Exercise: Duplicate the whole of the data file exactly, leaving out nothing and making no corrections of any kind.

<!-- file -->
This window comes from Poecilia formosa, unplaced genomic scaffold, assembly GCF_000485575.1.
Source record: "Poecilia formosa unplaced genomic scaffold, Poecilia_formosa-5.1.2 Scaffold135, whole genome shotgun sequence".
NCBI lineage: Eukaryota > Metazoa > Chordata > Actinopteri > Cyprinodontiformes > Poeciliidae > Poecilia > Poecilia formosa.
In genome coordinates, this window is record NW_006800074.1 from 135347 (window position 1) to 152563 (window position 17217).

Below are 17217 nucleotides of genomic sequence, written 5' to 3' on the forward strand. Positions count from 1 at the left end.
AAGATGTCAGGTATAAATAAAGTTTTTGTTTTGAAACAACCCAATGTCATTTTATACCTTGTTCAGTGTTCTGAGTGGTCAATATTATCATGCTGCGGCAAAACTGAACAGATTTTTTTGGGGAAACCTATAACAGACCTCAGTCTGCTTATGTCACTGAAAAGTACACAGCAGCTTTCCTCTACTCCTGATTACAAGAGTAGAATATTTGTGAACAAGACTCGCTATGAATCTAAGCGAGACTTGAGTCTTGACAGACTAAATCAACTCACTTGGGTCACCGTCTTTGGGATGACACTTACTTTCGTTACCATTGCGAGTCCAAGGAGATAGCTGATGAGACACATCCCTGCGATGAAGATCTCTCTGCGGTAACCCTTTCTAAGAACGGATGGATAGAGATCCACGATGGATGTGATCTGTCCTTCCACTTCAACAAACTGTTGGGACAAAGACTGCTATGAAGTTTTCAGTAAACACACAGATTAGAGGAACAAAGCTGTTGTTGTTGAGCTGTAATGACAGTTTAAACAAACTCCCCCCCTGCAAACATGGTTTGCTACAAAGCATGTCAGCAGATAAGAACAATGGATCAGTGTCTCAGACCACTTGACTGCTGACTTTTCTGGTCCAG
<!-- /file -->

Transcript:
This window comes from Poecilia formosa, unplaced genomic scaffold, assembly GCF_000485575.1.
Source record: "Poecilia formosa unplaced genomic scaffold, Poecilia_formosa-5.1.2 Scaffold135, whole genome shotgun sequence".
NCBI lineage: Eukaryota > Metazoa > Chordata > Actinopteri > Cyprinodontiformes > Poeciliidae > Poecilia > Poecilia formosa.
In genome coordinates, this window is record NW_006800074.1 from 135347 (window position 1) to 152563 (window position 17217).

Below are 17217 nucleotides of genomic sequence, written 5' to 3' on the forward strand. Positions count from 1 at the left end.
AAGATGTCAGGTATAAATAAAGTTTTTGTTTTGAAACAACCCAATGTCATTTTATACCTTGTTCAGTGTTCTGAGTGGTCAATATTATCATGCTGCGGCAAAACTGAACAGATTTTTTTGGGGAAACCTATAACAGACCTCAGTCTGCTTATGTCACTGAAAAGTACACAGCAGCTTTCCTCTACTCCTGATTACAAGAGTAGAATATTTGTGAACAAGACTCGCTATGAATCTAAGCGAGACTTGAGTCTTGACAGACTAAATCAACTCACTTGGGTCACCGTCTTTGGGATGACACTTACTTTCGTTACCATTGCGAGTCCAAGGAGATAGCTGATGAGACACATCCCTGCGATGAAGATCTCTCTGCGGTAACCCTTTCTAAGAACGGATGGATAGAGATCCACGATGGATGTGATCTGTCCTTCCACTTCAACAAACTGTTGGGACAAAGACTGCTATGAAGTTTTCAGTAAACACACAGATTAGAGGAACAAAGCTGTTGTTGTTGAGCTGTAATGACAGTTTAAACAAACTCCCCCCCTGCAAACATGGTTTGCTACAAAGCATGTCAGCAGATAAGAACAATGGATCAGTGTCTCAGACCACTTGACTGCTGACTTTTCTGGTCCAG